For the Ravens and their fans, they see what’s ahead.
For Lewis, his ability to recognize the end should be commended. Most athletes of his stature rarely leave the game on their own terms.
His injury may have been his blessing. He took the time to see everything he was missing and realized it was time to leave.
There have been whispers that he has lost a step on the field. He also had his “George Bailey” moment. He was able to see what life had been without him.
It was a wonderful life, but he had missed so much with his family, specifically time with his sons.
And now, it looks like he will be drawing on his fame for a cushy athletic retirement package, aka an ESPN analysis job. He will join the likes of former teammate Trent Dilfer, the guy who held up the offensive end of Baltimore’s deal while Lewis and the defense won Super Bowl XXXV.
Wednesday began the final act for Lewis, whose commitment to be the best athlete possible for one team and one city never wavered. Meanwhile, he continued to evolve as a man and a public figure.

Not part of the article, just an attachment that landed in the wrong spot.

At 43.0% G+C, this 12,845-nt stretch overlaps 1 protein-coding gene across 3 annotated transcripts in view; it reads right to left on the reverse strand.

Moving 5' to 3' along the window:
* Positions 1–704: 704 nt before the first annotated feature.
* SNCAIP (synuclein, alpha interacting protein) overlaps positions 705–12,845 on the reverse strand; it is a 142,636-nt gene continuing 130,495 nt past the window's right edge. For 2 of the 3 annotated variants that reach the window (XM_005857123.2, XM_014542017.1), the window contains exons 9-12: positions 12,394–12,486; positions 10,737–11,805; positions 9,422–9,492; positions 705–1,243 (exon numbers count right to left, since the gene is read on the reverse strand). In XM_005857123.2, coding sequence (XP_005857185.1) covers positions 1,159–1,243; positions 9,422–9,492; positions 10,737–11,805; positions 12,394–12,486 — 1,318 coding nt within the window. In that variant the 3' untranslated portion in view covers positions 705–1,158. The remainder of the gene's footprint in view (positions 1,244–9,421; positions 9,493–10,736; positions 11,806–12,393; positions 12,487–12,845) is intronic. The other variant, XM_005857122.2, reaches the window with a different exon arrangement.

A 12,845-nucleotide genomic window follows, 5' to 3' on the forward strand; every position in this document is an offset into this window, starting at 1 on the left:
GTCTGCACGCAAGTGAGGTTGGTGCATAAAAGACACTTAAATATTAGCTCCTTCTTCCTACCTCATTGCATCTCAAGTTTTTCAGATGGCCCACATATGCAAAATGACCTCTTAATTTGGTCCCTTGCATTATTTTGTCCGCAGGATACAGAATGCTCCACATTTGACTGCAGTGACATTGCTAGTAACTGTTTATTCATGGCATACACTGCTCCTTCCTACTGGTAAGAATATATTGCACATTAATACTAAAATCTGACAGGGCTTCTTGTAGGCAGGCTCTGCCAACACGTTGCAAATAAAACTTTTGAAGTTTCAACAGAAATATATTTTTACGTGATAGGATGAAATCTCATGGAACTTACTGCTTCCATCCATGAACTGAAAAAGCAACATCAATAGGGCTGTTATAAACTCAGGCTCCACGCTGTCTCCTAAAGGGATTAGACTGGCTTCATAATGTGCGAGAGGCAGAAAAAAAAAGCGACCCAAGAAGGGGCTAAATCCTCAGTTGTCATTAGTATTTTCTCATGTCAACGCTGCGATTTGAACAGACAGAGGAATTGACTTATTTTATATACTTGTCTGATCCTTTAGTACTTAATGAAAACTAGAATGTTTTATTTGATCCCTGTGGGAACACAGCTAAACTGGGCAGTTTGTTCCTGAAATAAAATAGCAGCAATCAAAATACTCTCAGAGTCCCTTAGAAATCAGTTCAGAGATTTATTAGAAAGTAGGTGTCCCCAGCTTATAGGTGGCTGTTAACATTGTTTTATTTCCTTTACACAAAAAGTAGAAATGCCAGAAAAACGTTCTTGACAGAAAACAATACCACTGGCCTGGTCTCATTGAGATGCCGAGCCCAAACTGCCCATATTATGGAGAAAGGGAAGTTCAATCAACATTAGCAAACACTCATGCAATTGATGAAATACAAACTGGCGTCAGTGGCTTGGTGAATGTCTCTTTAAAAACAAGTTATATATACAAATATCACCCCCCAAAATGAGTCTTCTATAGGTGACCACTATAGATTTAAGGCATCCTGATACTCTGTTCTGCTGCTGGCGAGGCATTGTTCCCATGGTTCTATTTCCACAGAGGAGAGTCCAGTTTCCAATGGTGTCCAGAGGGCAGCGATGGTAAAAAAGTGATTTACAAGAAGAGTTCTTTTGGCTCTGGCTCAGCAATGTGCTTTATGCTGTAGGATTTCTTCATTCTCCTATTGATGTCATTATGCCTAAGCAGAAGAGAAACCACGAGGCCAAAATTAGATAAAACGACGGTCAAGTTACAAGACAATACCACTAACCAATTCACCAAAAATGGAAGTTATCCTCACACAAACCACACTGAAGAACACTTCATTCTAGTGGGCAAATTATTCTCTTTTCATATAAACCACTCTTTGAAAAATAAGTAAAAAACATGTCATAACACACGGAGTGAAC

He figured out what his place is in society. Just being an athlete isn’t good enough.
Like so many of us who have watched Lewis from afar, we witnessed a brash kid joining the team spouting and holding many promises. He delivered on that front.
The brashness stayed on the field, but off it, Lewis reinvented himself, seemingly starting in 2000 when he was indicted on murder charges in connection with two stabbing deaths in Atlanta. He stopped taking his fame as a right and honored it as an advantage for charitable means.
For Ray Lewis, the unknown of the future won’t be that scary.
Bob Parasiliti is a staff writer for The Herald-Mail. He can be reached at 301-791-7358 or by email at email@example.com
Parasiliti: Lewis' exit leaves many facing unknown
Bob Parasiliti (Joe Crocetta / April 15, 2012)